How do you know when you’re safe?
Physically, our bodies will know before our brains can explain it. That’s intuition kicking in.
For many, even when the coast is clear and we can let our guard down, we don’t. Because while it might be safe physically in the room, it’s not safe to be honest. The fears aren’t of earthquakes or wild animals or interruption, they’re deeper. Fears of being judged, ridiculed, triggered, or held hostage by our difference.
This is what I mean by the term ‘psychological safety’.
Are you safe to share? Are you safe to disagree? Are you safe to be wrong?
When you’re psychologically safe, you know that those in the room, no matter what you disagree on, want the best for you. They care about you.
They’re grounded enough that your questions don’t scare them.
They’re determined to be honest, curious and kind at the same time.
I’ve been lucky enough to experience this in a few different settings, and I remember how it made me feel.
I’ve felt safe at the dinner table of someone I’ve just met. I’ve felt safe in a Zoom room. I’ve felt safe hugging someone for the first time. I’ve felt safe when Toni, my counsellor, holds the silence for me. I’ve felt safe when hearing others tell the story of how I’d organised to speak at the Richmond Lions Club that evening, only to ring and find out that it wasn’t Richmond in Christchurch, but Richmond in Nelson…
The power lies in all of us to create this space for others. We don’t have to have the microphone or the title or even think of ourselves as a leader. It simply demands showing up. However, while we can learn to build our own resilience, psychological safety falls apart when those around us don’t agree to make the space safe as well.
I haven’t cracked the code on how this kind of team culture is built, but luckily, the Harvard Business Review have; there are five official traits. These are centred around conflict and while they’d probably work at Google, they don’t feel hugely relevant in this space.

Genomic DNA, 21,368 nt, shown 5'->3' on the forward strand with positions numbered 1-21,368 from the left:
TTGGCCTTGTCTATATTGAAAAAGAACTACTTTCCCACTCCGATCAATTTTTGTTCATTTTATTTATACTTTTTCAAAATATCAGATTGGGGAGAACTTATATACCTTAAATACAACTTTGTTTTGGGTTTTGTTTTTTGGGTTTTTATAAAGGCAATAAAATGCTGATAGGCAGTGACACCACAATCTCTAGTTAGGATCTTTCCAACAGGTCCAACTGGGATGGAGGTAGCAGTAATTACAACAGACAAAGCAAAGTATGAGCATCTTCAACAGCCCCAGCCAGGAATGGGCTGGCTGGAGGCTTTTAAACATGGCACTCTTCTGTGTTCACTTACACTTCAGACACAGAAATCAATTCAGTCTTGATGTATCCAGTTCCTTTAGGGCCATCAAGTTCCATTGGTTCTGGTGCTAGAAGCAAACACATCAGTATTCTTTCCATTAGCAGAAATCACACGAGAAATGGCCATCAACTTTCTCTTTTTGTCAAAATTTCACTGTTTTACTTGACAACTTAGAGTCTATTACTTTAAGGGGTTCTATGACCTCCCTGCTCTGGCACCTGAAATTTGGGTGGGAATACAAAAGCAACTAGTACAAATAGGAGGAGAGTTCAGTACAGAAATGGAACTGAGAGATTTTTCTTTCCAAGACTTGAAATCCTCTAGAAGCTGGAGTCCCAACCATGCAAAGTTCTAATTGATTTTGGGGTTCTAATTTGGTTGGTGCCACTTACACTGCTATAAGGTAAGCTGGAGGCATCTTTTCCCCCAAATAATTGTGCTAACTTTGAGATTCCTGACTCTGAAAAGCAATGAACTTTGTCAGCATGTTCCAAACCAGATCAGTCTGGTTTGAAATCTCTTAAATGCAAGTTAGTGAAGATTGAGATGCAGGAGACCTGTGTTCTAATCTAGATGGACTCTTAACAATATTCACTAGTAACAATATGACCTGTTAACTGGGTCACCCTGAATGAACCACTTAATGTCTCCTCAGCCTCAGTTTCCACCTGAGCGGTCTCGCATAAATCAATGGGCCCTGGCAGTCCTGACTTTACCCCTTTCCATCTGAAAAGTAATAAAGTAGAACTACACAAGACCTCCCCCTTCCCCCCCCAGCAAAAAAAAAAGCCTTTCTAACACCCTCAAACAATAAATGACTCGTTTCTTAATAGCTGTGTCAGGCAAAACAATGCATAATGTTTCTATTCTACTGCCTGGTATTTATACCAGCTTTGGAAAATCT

So, I’ve made up my own, unofficial traits of psychological safety, as I’ve experienced it. Here’s what I need to feel safe.
- The ability to laugh at ourselves. Only when I show my quirks, admit my mistakes, and don’t take myself too seriously, can others see it’s safe to do so as well. Someone has to be first.
- Listen first. Stop waiting for my turn to talk. Put aside the point I’m trying to make. Stop interrupting. We all want to be known; seek to understand by listening.
- When frustration is tempted to creep in, I try to remember Cat Hoke’s quote: we can’t be angry and curious at the same time. Learning is more important that being right. Choose wisely.
- Be in the same room, often. It’s proximity and shared experiences that cultivate safety. The closer we are, the more we’re known, the safer our created culture can become.
We can learn how to make a space safe. We can practise making a space safe. This takes time and trust and buy-in from everyone. It also takes someone to take the first step.
And look. This is where friendship comes from. This is where innovation comes from. This is where vulnerability and being known comes from.
And yes, Harvard, I believe this is where “high-performing teams” come from.